Dr. P. S. Deshmukh: My only submission is that the wording may be altered as the Drafting Committee may decide but provisionally the entry may be accepted as proposed by me. It should not merely be left to be considered by the Drafting Committee-. Any wording that may be suitable may be put in; but there should be an entry which refers to the protection of children and youth from exploitation and abandonment. I hope Dr. Ambedkar will kindly accept this.
The Honourable Dr. B. R. Ambedkar: I have told my friend that if I find that the purpose which he has in mind is not covered by any of the other entries, I will do my best to introduce some such entry. I have given him that assurance.
Dr. P. S. Deshmukh: This is a question to which I and at least some Members of the House attach very considerable importance. It is only a quarter past eleven now and we have got a lot of time. If the learned Doctor would take half an hour, there could even be a recess for half an hour and we can meet again, and he can say definitely whether there is need of such entry or not. We have been discussing various entries. We have an entry for labour welfare. Still we have put in an entry for vocational training for labour. If in this case. Dr. Ambedkar came to the conclusion that in spite of the entry "Labour Welfare" being there, it was necessary specifically to provide for the vocational and technical training, of the same class of persons by an independent entry. I cannot understand why he should resort to far-fetched interpretation so far as children's care is concerned. I hope, Sir, no damage will be done if we have an entry like the one I have proposed in the case of children.
The Honourable Dr. B. R. Ambedkar: I will give my best consideration to the matter. I am in entire sympathy with its object. What more can I say?
Dr. P. S. Deshmukh: I must content myself with this assurance. I hope ultimately an entry to this effect will be introduced.Mr. President: There are certain other amendments. Dr. Deshmukh. No. 252.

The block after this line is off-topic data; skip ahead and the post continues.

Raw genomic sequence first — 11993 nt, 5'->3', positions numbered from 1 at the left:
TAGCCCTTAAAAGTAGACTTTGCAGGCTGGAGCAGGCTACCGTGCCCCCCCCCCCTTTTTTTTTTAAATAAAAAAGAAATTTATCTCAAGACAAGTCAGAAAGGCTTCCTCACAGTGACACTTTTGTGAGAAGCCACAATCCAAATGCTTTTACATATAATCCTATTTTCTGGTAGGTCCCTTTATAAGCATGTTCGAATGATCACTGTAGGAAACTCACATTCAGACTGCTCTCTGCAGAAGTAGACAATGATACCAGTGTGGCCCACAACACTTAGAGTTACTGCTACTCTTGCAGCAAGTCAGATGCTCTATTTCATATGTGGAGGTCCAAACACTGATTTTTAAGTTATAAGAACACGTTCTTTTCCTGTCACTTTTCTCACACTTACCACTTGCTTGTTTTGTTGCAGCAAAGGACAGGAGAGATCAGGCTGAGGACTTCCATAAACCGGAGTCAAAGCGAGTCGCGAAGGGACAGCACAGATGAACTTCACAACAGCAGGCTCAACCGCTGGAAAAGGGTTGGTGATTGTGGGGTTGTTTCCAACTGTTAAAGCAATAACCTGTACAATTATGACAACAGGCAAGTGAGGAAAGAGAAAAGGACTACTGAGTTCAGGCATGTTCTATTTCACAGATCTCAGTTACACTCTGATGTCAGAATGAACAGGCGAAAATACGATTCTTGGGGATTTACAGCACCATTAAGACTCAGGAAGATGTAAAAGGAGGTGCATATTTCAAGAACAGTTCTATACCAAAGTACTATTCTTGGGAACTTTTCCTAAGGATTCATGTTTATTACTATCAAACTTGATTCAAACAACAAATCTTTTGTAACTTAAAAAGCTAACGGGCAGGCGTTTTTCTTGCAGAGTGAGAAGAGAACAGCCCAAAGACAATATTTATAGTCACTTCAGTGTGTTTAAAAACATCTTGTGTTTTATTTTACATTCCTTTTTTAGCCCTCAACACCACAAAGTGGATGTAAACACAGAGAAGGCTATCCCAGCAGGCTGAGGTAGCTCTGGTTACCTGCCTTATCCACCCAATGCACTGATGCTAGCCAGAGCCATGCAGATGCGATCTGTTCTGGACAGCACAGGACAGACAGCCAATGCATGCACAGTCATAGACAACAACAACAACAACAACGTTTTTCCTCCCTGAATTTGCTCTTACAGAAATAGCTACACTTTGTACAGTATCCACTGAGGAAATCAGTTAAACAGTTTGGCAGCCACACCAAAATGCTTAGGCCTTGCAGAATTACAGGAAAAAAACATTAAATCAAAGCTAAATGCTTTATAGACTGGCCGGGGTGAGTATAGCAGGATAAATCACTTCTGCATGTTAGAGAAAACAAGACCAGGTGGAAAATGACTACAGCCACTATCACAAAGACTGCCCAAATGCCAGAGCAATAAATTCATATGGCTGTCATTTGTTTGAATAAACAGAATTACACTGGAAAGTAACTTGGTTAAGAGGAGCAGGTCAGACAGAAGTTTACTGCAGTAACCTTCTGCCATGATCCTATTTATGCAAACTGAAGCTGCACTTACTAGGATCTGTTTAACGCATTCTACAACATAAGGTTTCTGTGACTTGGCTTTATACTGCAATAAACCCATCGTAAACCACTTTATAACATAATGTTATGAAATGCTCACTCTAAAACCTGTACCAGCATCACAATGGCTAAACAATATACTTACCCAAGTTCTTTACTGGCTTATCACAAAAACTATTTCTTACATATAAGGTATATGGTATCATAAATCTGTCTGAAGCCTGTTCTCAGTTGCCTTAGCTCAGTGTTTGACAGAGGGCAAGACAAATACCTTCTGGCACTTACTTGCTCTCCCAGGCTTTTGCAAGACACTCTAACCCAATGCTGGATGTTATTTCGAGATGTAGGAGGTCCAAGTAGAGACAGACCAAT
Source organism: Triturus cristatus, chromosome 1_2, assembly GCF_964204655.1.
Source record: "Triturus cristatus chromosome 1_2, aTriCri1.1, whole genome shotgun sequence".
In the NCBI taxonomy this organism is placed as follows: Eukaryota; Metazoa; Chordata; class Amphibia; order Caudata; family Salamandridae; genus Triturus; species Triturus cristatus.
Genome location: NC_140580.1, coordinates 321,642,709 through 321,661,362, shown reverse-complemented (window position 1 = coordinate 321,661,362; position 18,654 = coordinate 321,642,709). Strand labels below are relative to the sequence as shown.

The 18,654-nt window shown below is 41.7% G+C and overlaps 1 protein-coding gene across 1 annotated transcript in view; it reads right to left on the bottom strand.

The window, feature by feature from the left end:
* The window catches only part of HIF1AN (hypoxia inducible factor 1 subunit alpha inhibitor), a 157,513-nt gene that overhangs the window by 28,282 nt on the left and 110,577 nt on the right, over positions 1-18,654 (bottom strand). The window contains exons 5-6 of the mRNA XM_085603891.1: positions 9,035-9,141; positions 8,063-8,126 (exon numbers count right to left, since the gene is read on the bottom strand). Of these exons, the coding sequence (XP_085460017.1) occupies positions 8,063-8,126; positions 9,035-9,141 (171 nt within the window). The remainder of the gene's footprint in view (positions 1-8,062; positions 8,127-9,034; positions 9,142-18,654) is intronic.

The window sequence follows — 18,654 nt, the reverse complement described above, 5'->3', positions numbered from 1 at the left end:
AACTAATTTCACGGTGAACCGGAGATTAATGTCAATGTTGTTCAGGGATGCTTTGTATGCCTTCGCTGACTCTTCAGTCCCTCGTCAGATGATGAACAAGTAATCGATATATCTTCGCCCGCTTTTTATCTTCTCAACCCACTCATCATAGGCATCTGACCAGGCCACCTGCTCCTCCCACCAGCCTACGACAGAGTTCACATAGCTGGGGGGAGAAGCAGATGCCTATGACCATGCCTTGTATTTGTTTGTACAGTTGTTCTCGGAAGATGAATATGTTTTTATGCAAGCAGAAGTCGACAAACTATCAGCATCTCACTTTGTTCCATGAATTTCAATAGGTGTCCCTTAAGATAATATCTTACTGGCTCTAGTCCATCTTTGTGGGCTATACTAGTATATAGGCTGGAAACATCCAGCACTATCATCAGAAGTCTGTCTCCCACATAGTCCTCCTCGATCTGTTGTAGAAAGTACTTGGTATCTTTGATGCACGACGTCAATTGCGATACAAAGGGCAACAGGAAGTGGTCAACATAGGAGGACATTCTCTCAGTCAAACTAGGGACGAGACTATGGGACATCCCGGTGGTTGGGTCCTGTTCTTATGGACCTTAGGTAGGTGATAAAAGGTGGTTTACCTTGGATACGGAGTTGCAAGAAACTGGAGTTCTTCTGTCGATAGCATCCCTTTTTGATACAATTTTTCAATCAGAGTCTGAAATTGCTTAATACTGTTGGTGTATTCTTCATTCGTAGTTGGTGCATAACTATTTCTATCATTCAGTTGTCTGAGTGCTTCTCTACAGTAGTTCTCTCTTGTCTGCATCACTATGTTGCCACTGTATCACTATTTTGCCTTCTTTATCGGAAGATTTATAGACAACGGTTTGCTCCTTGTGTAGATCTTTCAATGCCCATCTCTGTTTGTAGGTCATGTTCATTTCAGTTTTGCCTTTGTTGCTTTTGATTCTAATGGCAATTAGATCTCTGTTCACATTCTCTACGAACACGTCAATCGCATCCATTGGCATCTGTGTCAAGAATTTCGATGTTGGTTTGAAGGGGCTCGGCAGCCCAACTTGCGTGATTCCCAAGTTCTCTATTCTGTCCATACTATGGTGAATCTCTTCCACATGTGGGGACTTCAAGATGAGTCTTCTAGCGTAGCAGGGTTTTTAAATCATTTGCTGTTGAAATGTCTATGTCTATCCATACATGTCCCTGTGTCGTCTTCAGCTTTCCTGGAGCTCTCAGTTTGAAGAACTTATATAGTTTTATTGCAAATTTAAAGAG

Dr. P. S. Deshmukh: Sir, I move:
"That in List III, the following new entries be added:-
(i) Regulation. control and maintenance of public houses;
'Regulation and control of prostitution and regulation, control and maintenance of public houses."'
Either of these two may be accepted. I do not wish to take the time of the House......
Shri R. K. Sidhva: I might mention, Sir, that even the provincial Governments have the power to do these things.
Dr. P. S. Deshmukh: I would like to refer to the speech delivered by my honourable Friend Mr. Brajeshwar Prasad where it was pointed out that there was no specific power with the municipalities because the provinces have not enacted any law of this sort. For the sake of uniformity, and also if any State really wants to prohibit or abolish prostitution, that sort of question would not be covered by leaving it only to the interpretation of other entries. Therefore, I would suggest to Dr. Ambedkar to accept this for inclusion. If he does not, I would not like to press this too strongly.
But, the next amendment I want to press as I attach considerable importance to it.
"That in List III, the following new entry be added
'Establishment, and maintenance of National Farms and Parks."'
There is a mis-print here; it should be 'parks' instead of 'farms' where it occurs for the second time. It may be said here also that this is a sort of inherent power which can be utilised under this or that entry. I think we are coming to a stage where we attach more and more importance to nationalisation of various things. There is ample waste land which could be taken over and which could be utilised for co-operative farms, for national farms and parks. National marks are now regarded as a necessity, not only for the sake of providing some healthy place for recreation and for other purposes, but it has several agricultural utilities also. Not only so far as farms are concerned, but parks also where we can teach the general public and the agriculturists how to stop erosion and other things. All these things are necessities in our modern life. If we go to Amercia or other civilised countries, we will find that there are extensive farms not only maintained by the State, but maintained by the Federal Government also and they are looked after., I think a specific mention of this sort would not be in any way harmful and it would be desirable that this entry should be accepted,